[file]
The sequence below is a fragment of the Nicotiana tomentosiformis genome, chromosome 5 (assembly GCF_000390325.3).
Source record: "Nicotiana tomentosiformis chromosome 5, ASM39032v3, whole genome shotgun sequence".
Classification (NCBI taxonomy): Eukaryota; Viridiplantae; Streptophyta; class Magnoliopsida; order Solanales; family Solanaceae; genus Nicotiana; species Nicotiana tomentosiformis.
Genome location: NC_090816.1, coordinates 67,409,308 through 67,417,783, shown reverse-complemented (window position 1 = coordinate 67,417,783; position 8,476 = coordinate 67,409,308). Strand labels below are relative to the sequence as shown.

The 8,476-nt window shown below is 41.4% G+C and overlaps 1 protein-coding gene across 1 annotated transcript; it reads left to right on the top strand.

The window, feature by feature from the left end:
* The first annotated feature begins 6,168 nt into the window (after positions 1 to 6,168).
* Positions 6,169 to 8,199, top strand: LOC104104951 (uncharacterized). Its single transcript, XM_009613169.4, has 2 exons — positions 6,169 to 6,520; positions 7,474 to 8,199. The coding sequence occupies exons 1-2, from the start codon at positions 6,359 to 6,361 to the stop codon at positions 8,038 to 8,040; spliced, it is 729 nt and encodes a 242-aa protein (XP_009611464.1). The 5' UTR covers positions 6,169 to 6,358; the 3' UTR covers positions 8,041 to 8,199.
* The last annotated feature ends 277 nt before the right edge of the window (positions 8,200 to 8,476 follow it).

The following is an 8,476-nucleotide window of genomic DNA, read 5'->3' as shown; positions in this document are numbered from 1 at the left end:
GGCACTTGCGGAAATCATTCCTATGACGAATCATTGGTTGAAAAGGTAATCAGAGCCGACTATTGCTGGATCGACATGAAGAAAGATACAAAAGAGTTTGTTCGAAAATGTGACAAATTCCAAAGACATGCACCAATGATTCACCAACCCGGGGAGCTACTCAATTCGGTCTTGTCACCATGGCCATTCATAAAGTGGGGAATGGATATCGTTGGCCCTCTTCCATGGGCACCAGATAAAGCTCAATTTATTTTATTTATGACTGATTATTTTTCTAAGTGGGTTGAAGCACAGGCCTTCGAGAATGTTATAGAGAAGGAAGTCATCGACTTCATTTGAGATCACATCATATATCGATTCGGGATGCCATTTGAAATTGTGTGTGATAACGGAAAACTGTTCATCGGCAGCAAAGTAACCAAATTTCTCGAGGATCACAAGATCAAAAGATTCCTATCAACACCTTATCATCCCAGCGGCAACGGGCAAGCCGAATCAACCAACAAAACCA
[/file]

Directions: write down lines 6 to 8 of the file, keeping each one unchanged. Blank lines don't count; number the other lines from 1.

The window, feature by feature from the left end:
* The first annotated feature begins 6,168 nt into the window (after positions 1 to 6,168).
* Positions 6,169 to 8,199, top strand: LOC104104951 (uncharacterized). Its single transcript, XM_009613169.4, has 2 exons — positions 6,169 to 6,520; positions 7,474 to 8,199. The coding sequence occupies exons 1-2, from the start codon at positions 6,359 to 6,361 to the stop codon at positions 8,038 to 8,040; spliced, it is 729 nt and encodes a 242-aa protein (XP_009611464.1). The 5' UTR covers positions 6,169 to 6,358; the 3' UTR covers positions 8,041 to 8,199.